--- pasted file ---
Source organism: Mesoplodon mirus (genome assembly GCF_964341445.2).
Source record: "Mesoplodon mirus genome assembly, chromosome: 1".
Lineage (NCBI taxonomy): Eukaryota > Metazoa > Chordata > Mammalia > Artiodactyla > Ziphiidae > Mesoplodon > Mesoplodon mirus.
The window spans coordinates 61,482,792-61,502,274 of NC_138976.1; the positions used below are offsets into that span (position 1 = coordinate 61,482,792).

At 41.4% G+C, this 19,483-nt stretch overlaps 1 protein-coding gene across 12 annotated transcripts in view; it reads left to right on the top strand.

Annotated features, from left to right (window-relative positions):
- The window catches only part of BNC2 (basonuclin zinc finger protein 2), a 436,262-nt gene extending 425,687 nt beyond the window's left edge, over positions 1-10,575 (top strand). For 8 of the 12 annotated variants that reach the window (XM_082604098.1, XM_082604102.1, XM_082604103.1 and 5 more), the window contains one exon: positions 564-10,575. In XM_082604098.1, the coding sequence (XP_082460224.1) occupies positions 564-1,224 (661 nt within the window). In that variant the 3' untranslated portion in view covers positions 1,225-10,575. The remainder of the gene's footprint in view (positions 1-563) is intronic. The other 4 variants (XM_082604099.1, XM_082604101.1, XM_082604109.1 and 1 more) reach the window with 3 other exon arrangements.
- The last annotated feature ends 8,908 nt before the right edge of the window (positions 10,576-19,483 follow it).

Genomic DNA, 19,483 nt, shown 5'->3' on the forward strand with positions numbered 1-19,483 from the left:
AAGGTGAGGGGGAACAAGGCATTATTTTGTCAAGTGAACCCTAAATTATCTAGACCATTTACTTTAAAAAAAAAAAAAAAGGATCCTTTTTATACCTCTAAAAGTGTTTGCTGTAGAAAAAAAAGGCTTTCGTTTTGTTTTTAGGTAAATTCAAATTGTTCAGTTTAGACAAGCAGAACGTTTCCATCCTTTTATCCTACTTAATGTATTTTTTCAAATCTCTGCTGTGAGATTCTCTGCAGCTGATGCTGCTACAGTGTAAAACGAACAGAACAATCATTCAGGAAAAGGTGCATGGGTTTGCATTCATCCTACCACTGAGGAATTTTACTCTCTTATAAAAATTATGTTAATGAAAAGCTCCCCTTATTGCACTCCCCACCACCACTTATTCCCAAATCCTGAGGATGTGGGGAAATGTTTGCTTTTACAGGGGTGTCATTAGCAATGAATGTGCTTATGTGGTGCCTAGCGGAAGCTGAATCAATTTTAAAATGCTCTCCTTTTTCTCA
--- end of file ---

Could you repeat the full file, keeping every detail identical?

Source organism: Mesoplodon mirus (genome assembly GCF_964341445.2).
Source record: "Mesoplodon mirus genome assembly, chromosome: 1".
Lineage (NCBI taxonomy): Eukaryota > Metazoa > Chordata > Mammalia > Artiodactyla > Ziphiidae > Mesoplodon > Mesoplodon mirus.
The window spans coordinates 61,482,792-61,502,274 of NC_138976.1; the positions used below are offsets into that span (position 1 = coordinate 61,482,792).

At 41.4% G+C, this 19,483-nt stretch overlaps 1 protein-coding gene across 12 annotated transcripts in view; it reads left to right on the top strand.

Annotated features, from left to right (window-relative positions):
- The window catches only part of BNC2 (basonuclin zinc finger protein 2), a 436,262-nt gene extending 425,687 nt beyond the window's left edge, over positions 1-10,575 (top strand). For 8 of the 12 annotated variants that reach the window (XM_082604098.1, XM_082604102.1, XM_082604103.1 and 5 more), the window contains one exon: positions 564-10,575. In XM_082604098.1, the coding sequence (XP_082460224.1) occupies positions 564-1,224 (661 nt within the window). In that variant the 3' untranslated portion in view covers positions 1,225-10,575. The remainder of the gene's footprint in view (positions 1-563) is intronic. The other 4 variants (XM_082604099.1, XM_082604101.1, XM_082604109.1 and 1 more) reach the window with 3 other exon arrangements.
- The last annotated feature ends 8,908 nt before the right edge of the window (positions 10,576-19,483 follow it).

Genomic DNA, 19,483 nt, shown 5'->3' on the forward strand with positions numbered 1-19,483 from the left:
AAGGTGAGGGGGAACAAGGCATTATTTTGTCAAGTGAACCCTAAATTATCTAGACCATTTACTTTAAAAAAAAAAAAAAAGGATCCTTTTTATACCTCTAAAAGTGTTTGCTGTAGAAAAAAAAGGCTTTCGTTTTGTTTTTAGGTAAATTCAAATTGTTCAGTTTAGACAAGCAGAACGTTTCCATCCTTTTATCCTACTTAATGTATTTTTTCAAATCTCTGCTGTGAGATTCTCTGCAGCTGATGCTGCTACAGTGTAAAACGAACAGAACAATCATTCAGGAAAAGGTGCATGGGTTTGCATTCATCCTACCACTGAGGAATTTTACTCTCTTATAAAAATTATGTTAATGAAAAGCTCCCCTTATTGCACTCCCCACCACCACTTATTCCCAAATCCTGAGGATGTGGGGAAATGTTTGCTTTTACAGGGGTGTCATTAGCAATGAATGTGCTTATGTGGTGCCTAGCGGAAGCTGAATCAATTTTAAAATGCTCTCCTTTTTCTCA